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Hong Kong
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Singapore-Hong Kong 'travel bubble': everything you need to know

We answer all the questions about what you need to know about this new development in leisure travel being allowed between Hong Kong and Singapore

By Delfina Utomo and Dewi Nurjuwita
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It's official! Singapore and Hong Kong have reached an in-principle agreement to establish a two-way Air Travel Bubble (ATB). This will allow travel between both cities without quarantine. There are conditions that travellers will have to adhere to, however, including testing negative for Covid-19. 

Though no date is set yet, Singapore Transport Minister Ong Ye Kung said on Thursday that the travel bubble could start in a matter of "weeks". Anyone who has stayed 14 days in either city, regardless of age and nationality, will be eligible to travel freely. The announcement has already seen the cost of air tickets between Singapore and Hong Kong jump by about 40 per cent upon the announcement of the 'travel bubble'. 

Here's everything you need to know – and what you can and cannot do when the 'travel bubble' is established. 

For more up to date information on current regulations, you can also visit gov.sg or read the full statement by the Ministry of Transport here.

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When can we start travelling to Hong Kong?

The launch date of the Singapore-Hong Kong air travel bubble is still being discussed and will be announced soon when further details regarding implementing rules and regulations are more firmed up.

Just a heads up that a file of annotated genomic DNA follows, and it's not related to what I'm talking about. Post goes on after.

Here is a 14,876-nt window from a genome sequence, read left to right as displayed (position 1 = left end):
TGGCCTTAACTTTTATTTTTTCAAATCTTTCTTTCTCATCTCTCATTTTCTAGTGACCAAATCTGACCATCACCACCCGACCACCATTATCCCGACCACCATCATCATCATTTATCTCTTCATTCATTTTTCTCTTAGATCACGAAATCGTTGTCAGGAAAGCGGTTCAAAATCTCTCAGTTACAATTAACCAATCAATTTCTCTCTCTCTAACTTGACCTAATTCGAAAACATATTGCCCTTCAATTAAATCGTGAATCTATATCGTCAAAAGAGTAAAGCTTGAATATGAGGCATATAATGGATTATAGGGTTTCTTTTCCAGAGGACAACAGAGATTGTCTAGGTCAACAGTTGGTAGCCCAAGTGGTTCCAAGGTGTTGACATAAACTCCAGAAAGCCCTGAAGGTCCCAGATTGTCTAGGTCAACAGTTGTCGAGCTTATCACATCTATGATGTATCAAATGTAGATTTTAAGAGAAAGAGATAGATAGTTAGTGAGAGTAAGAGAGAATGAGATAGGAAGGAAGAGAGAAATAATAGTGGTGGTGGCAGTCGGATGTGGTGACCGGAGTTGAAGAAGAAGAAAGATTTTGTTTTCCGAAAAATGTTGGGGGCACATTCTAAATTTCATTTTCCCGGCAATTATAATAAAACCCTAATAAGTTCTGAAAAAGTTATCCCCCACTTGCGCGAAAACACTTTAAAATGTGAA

Hong Kong Harbour
Hong Kong Harbour
Photo: Hong Kong Tourist Board

Why Hong Kong?

Singapore already has travel arrangements with a number of other territories, but none so far that allow leisure travel. This agreement with Hong Kong is the first such arrangement. 

One of the main reasons why the ATB came to place is because both cities have low incidence of Covid-19 cases and have put in place robust mechanisms to manage and control it. 

Minister Ong Ye Kung also acknowledges the risks in this decision and have said that the ATB will be suspended if cases spike. 

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Changi Airport
Changi Airport
Photograph: Facebook/Changi Airport

Is quarantine required?

Travellers to either destination will not have to quarantine upon arrival as long as they test negative for Covid-19 prior to travelling. There are also no requirements for quarantine upon arrival back to the respective home countries. 

How and when will the Covid-19 tests be carried out?

Details such as how the tests would have to be carried out and how near the date of travel it has to be taken have not been finalised and will be announced soon.

All we know is that travellers will have to prove that they have tested negative for Covid-19 before leaving the country. According to the Ministry of Health, do note that a negative test is possible during the virus incubation period, and does not exclude the possibility that infection is present.

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What happens if you get Covid-19 while travelling?